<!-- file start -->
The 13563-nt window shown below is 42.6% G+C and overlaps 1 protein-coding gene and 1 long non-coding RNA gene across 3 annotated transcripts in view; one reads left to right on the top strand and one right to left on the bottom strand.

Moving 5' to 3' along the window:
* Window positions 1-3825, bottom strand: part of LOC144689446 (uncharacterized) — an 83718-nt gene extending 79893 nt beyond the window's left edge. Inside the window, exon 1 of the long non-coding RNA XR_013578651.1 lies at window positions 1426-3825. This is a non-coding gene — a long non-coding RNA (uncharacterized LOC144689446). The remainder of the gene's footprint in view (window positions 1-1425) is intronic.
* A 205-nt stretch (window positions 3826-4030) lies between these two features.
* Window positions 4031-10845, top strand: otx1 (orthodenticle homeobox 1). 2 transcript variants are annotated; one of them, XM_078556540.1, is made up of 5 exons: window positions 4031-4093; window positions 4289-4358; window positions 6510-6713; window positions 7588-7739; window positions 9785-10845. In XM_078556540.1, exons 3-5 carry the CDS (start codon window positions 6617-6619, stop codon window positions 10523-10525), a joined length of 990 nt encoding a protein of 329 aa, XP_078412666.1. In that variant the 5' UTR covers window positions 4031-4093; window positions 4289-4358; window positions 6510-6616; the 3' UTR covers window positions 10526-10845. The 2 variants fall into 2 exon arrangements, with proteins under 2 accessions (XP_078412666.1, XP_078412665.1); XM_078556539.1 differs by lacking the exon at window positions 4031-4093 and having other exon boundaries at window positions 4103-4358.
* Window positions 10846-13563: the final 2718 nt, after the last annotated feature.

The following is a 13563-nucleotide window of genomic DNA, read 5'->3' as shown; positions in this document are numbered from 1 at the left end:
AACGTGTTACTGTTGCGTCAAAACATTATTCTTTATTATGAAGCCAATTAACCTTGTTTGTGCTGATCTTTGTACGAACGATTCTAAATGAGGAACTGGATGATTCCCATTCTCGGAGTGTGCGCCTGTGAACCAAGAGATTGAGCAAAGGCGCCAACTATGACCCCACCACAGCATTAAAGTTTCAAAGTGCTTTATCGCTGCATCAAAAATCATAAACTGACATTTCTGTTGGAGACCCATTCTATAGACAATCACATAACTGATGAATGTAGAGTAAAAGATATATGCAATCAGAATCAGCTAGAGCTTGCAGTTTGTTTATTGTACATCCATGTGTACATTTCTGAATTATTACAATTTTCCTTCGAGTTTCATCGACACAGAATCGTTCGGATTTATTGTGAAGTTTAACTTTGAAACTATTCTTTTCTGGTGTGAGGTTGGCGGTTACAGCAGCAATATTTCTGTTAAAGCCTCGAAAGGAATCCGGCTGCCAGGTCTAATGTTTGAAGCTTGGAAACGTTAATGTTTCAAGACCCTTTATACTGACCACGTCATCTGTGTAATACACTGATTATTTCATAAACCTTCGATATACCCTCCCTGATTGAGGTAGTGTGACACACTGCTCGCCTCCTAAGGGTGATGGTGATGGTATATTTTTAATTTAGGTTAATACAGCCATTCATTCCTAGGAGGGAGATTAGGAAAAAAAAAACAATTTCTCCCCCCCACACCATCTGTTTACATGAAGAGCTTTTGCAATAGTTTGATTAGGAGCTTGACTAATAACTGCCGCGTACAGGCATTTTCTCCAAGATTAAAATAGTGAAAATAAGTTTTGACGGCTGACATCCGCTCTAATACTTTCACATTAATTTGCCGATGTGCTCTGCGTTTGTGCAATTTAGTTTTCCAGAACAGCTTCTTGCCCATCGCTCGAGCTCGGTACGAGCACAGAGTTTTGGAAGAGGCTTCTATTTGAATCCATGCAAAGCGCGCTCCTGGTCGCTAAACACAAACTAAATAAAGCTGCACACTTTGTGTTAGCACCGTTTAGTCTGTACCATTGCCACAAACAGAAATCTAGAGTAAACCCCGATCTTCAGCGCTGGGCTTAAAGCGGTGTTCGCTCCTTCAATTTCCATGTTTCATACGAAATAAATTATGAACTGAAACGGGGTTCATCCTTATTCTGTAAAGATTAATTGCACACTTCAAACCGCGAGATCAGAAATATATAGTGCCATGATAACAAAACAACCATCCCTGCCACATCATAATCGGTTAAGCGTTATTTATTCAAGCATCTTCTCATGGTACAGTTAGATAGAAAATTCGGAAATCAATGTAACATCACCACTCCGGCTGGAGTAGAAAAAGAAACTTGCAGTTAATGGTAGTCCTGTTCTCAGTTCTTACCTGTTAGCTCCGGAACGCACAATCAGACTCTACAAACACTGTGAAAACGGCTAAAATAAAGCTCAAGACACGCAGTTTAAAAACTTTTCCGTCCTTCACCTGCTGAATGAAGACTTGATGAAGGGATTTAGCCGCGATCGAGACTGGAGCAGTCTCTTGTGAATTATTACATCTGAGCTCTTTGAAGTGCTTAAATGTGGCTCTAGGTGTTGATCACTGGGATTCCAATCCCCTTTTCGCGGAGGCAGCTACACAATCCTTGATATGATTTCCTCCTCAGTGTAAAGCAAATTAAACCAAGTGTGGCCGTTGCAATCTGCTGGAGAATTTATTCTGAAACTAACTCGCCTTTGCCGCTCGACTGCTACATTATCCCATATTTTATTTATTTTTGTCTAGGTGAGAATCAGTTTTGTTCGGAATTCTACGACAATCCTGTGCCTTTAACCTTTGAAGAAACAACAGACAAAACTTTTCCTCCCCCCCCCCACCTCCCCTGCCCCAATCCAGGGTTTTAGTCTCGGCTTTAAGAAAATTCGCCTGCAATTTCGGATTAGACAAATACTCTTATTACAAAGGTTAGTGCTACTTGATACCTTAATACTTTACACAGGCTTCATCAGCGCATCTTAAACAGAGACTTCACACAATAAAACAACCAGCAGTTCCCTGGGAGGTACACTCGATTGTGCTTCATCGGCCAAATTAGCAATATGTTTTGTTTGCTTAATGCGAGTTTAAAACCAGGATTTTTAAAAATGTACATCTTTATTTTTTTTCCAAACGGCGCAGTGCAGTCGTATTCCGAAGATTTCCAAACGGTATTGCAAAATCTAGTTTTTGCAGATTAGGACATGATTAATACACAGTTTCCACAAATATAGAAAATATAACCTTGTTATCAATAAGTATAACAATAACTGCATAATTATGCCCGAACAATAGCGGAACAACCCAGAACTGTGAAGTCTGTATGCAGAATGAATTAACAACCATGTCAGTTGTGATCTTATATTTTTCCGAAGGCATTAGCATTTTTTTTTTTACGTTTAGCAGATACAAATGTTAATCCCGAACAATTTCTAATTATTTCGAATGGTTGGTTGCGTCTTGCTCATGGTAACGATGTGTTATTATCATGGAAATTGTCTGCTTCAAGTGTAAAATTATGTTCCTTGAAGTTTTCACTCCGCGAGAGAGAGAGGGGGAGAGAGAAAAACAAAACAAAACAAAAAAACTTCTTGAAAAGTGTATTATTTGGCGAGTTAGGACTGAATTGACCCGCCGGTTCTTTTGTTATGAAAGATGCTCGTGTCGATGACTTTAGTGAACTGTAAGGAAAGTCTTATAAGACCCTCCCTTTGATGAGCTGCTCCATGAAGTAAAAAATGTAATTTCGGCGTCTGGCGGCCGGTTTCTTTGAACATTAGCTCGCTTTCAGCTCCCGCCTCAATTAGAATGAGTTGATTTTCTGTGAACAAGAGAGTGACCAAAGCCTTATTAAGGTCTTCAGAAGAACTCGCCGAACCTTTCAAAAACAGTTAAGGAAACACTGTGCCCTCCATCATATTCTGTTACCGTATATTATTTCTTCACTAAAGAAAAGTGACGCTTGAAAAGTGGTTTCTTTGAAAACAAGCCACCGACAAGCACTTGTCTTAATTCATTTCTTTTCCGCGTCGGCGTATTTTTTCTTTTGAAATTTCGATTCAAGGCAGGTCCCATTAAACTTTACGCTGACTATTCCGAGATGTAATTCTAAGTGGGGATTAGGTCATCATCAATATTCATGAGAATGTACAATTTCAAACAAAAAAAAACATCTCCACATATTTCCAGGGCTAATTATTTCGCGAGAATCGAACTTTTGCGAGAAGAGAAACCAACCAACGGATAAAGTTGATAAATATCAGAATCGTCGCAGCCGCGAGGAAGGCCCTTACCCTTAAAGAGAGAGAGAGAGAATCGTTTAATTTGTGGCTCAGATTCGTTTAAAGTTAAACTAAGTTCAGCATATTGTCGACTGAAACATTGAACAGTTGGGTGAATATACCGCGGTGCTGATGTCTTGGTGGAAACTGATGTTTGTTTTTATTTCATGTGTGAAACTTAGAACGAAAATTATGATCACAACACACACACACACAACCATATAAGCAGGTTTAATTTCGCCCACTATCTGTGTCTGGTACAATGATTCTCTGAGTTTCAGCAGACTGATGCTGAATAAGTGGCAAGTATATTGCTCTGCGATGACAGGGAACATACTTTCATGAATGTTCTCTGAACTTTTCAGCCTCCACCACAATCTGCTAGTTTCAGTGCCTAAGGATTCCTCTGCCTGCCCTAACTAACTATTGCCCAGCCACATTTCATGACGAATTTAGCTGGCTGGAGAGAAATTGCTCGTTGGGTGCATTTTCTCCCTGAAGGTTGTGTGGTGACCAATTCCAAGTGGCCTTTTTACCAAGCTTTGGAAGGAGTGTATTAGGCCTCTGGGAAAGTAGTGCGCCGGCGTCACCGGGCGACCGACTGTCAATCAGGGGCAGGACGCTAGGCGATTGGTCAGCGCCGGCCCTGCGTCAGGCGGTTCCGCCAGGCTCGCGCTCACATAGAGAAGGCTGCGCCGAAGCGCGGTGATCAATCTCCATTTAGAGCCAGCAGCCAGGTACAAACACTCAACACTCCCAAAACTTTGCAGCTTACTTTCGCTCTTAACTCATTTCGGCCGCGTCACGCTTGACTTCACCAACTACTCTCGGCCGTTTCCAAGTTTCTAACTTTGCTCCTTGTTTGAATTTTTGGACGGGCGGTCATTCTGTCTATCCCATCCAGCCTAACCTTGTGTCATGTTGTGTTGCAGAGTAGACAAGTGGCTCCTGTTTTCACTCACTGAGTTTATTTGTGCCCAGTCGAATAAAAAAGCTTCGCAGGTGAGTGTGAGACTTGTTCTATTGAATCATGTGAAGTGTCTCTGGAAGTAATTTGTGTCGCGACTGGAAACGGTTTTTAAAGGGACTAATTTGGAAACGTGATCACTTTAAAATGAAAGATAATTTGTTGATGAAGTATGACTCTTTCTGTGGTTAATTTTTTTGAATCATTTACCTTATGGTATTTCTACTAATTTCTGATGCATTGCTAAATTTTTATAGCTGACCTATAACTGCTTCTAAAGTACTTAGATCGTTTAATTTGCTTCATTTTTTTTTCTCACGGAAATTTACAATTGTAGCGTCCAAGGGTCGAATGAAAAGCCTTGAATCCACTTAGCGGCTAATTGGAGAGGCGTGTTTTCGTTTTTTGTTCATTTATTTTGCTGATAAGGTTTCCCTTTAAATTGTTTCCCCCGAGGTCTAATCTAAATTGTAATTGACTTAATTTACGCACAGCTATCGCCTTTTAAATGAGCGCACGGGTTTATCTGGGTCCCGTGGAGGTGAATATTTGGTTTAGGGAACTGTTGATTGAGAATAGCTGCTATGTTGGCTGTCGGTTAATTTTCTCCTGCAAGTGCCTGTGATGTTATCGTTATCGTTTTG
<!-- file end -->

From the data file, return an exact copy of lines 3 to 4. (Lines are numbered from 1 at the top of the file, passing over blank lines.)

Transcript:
* Window positions 1-3825, bottom strand: part of LOC144689446 (uncharacterized) — an 83718-nt gene extending 79893 nt beyond the window's left edge. Inside the window, exon 1 of the long non-coding RNA XR_013578651.1 lies at window positions 1426-3825. This is a non-coding gene — a long non-coding RNA (uncharacterized LOC144689446). The remainder of the gene's footprint in view (window positions 1-1425) is intronic.
* A 205-nt stretch (window positions 3826-4030) lies between these two features.